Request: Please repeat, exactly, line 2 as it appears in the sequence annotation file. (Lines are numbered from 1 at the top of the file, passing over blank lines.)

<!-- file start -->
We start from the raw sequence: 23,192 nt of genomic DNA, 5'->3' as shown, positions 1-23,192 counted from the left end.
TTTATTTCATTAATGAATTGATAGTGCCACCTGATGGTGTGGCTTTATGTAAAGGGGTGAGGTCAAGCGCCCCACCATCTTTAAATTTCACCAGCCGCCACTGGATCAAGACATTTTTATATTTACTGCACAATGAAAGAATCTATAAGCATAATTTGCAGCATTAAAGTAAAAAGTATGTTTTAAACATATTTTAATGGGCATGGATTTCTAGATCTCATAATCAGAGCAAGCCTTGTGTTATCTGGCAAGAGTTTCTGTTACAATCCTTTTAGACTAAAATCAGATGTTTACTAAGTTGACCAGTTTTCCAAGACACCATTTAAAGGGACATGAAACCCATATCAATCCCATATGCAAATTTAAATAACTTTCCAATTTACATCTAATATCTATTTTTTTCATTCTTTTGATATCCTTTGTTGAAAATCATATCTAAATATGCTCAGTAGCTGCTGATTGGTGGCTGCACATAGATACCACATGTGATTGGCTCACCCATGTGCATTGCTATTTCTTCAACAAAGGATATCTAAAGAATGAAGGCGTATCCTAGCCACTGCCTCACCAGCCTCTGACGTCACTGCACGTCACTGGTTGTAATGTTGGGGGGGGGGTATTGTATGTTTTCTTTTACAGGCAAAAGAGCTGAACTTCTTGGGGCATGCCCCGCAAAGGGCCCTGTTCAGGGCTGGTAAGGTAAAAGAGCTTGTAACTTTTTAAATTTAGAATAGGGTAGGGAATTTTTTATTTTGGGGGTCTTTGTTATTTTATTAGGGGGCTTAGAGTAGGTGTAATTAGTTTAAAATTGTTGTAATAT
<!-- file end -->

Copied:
TTTATTTCATTAATGAATTGATAGTGCCACCTGATGGTGTGGCTTTATGTAAAGGGGTGAGGTCAAGCGCCCCACCATCTTTAAATTTCACCAGCCGCCACTGGATCAAGACATTTTTATATTTACTGCACAATGAAAGAATCTATAAGCATAATTTGCAGCATTAAAGTAAAAAGTATGTTTTAAACATATTTTAATGGGCATGGATTTCTAGATCTCATAATCAGAGCAAGCCTTGTGTTATCTGGCAAGAGTTTCTGTTACAATCCTTTTAGACTAAAATCAGATGTTTACTAAGTTGACCAGTTTTCCAAGACACCATTTAAAGGGACATGAAACCCATATCAATCCCATATGCAAATTTAAATAACTTTCCAATTTACATCTAATATCTATTTTTTTCATTCTTTTGATATCCTTTGTTGAAAATCATATCTAAATATGCTCAGTAGCTGCTGATTGGTGGCTGCACATAGATACCACATGTGATTGGCTCACCCATGTGCATTGCTATTTCTTCAACAAAGGATATCTAAAGAATGAAGGCGTATCCTAGCCACTGCCTCACCAGCCTCTGACGTCACTGCACGTCACTGGTTGTAATGTTGGGGGGGGGGTATTGTATGTTTTCTTTTACAGGCAAAAGAGCTGAACTTCTTGGGGCATGCCCCGCAAAGGGCCCTGTTCAGGGCTGGTAAGGTAAAAGAGCTTGTAACTTTTTAAATTTAGAATAGGGTAGGGAATTTTTTATTTTGGGGGTCTTTGTTATTTTATTAGGGGGCTTAGAGTAGGTGTAATTAGTTTAAAATTGTTGTAATAT